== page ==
Nanticoke offering flu shots
Nanticoke Memorial Hospital will be offering flu shots to the public on Thursday, Oct. 26 (3-7 p.m.) and Friday, Oct. 27 (9 a.m.-1 p.m.) located at the Nanticoke Mears Health Campus (across from Seaford Post Office). The cost of the vaccination will be $10. The vaccine is not recommended for anyone under 18. The influenza vaccine is recommended for elderly and high-risk individuals. Healthy working adults may also benefit from the influenza vaccine. Large outbreaks of influenza usually do not occur before December in the U.S.A. and reach a peak between late December and early March and many continue into the spring. For additional information contact Nanticoke Memorial Hospital at 629-6611, ext. 2505. No appointment or pre-registration is required.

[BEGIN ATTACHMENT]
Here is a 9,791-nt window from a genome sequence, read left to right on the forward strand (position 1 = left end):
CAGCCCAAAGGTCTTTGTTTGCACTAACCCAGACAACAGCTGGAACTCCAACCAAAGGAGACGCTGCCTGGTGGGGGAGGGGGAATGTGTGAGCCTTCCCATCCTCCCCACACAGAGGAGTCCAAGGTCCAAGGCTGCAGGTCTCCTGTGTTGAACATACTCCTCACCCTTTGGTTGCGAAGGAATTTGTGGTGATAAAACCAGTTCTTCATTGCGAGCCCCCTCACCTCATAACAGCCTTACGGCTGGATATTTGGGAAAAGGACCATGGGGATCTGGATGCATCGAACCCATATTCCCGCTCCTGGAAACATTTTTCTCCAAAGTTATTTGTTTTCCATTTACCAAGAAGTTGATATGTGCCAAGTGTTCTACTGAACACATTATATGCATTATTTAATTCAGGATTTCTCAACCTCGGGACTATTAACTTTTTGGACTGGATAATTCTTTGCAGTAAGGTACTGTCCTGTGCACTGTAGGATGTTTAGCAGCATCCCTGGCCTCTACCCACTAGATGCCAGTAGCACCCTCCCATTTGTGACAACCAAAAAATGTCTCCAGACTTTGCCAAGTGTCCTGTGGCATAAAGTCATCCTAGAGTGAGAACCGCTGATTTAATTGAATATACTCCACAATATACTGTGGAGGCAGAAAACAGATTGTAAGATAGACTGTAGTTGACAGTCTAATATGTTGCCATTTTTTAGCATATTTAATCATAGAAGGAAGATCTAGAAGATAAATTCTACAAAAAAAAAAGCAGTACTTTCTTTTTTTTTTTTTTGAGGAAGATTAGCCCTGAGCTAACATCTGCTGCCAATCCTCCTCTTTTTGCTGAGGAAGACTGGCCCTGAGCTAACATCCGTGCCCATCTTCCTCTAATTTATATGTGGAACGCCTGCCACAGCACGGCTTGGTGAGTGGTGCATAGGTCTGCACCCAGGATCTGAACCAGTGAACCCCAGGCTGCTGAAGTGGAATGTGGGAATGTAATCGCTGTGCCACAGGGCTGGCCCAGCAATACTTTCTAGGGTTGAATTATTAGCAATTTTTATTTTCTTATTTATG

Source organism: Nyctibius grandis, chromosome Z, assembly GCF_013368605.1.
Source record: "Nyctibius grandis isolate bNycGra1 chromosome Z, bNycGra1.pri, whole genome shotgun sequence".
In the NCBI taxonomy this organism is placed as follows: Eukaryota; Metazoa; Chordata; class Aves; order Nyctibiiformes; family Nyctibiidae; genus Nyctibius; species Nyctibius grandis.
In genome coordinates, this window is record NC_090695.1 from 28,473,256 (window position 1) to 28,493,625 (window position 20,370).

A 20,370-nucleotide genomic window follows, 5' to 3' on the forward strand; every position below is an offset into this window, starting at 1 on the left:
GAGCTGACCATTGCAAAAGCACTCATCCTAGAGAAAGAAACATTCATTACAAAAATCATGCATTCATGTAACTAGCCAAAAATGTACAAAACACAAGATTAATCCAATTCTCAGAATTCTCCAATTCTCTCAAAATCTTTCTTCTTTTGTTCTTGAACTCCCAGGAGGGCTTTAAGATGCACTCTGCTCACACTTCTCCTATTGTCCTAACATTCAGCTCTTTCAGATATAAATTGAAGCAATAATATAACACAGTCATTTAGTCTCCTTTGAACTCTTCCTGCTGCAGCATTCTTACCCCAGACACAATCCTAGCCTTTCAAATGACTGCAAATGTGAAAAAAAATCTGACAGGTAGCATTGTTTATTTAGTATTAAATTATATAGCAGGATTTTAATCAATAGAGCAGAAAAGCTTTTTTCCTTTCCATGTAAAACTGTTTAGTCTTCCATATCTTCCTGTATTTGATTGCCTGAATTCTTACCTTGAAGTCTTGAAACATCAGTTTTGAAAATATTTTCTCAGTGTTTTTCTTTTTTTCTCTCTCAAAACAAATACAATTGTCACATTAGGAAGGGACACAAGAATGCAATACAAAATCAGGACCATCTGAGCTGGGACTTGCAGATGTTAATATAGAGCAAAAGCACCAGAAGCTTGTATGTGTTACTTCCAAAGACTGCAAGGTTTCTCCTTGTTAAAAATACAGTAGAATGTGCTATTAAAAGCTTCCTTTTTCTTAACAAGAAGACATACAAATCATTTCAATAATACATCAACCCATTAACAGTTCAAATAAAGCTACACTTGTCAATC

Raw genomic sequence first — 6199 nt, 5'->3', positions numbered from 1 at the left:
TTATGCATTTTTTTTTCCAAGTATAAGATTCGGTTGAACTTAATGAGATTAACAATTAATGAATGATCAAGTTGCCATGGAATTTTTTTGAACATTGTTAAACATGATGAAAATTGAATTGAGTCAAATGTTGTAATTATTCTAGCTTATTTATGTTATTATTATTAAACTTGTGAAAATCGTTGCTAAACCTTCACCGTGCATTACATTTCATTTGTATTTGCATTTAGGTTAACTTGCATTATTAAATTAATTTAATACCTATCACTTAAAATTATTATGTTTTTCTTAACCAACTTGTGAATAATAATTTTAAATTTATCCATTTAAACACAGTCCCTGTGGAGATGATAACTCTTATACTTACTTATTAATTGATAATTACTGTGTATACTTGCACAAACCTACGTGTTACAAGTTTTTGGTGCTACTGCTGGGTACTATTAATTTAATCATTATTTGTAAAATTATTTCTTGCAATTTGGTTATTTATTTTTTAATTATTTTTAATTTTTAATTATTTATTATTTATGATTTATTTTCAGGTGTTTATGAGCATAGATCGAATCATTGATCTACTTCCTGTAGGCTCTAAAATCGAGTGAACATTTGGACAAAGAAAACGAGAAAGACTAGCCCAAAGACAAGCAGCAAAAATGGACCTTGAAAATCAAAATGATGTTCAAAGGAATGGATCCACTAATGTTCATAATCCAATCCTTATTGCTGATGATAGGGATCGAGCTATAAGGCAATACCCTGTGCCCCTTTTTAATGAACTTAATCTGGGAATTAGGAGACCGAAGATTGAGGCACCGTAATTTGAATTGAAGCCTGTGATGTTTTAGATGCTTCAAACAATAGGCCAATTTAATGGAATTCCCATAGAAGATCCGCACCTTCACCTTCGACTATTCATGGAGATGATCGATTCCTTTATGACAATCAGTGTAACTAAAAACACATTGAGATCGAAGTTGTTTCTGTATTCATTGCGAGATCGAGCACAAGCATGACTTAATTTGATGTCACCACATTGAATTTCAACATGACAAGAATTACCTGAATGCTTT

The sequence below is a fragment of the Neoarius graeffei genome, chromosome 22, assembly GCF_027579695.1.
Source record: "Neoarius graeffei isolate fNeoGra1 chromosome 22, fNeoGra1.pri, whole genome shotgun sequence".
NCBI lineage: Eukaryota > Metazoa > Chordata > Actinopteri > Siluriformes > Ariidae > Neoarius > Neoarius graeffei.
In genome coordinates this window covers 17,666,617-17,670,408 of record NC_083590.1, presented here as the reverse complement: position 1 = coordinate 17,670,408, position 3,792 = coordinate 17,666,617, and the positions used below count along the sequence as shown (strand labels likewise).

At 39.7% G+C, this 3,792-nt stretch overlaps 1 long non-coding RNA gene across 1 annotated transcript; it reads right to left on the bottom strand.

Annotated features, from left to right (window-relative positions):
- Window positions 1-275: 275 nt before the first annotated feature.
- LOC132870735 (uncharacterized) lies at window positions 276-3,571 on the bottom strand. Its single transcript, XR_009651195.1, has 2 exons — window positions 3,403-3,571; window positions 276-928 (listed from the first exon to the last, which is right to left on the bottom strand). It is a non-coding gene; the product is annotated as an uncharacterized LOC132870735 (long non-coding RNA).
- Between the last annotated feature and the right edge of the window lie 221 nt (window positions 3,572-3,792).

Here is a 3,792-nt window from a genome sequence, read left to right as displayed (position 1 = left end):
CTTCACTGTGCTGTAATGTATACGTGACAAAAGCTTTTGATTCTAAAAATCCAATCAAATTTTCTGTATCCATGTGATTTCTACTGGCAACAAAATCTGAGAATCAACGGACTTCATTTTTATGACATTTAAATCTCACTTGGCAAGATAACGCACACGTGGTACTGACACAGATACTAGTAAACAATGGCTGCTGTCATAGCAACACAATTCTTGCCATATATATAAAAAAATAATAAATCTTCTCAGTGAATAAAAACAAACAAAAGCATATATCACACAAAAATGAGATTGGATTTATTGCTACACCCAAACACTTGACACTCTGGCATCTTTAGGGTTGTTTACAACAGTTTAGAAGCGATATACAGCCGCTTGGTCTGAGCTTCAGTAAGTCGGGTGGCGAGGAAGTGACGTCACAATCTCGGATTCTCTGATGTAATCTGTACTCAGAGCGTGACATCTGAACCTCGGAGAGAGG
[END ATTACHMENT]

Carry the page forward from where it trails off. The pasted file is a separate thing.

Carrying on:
Family-to-Family Course
The National Alliance on Mental Illness in Delaware (NAMI-DE) is sponsoring a Family-to-Family Education Course. This is a free, 12-week educational program for families of persons diagnosed with serious mental illness. If you have a family member who suffers from schizophrenia, bipolar disorder, obsessive-compulsive disorder, panic disorder or other serious mental illness, you may benefit from this course. The fall class for Sussex County will be on Mondays, starting Oct. 23, at 6:30 p.m., at St. John's United Methodist Church, Seaford. Find out more about the Family-to-Family Education Program and how it can help you. Call (888) 427-2643.

'Kick the habit' seminar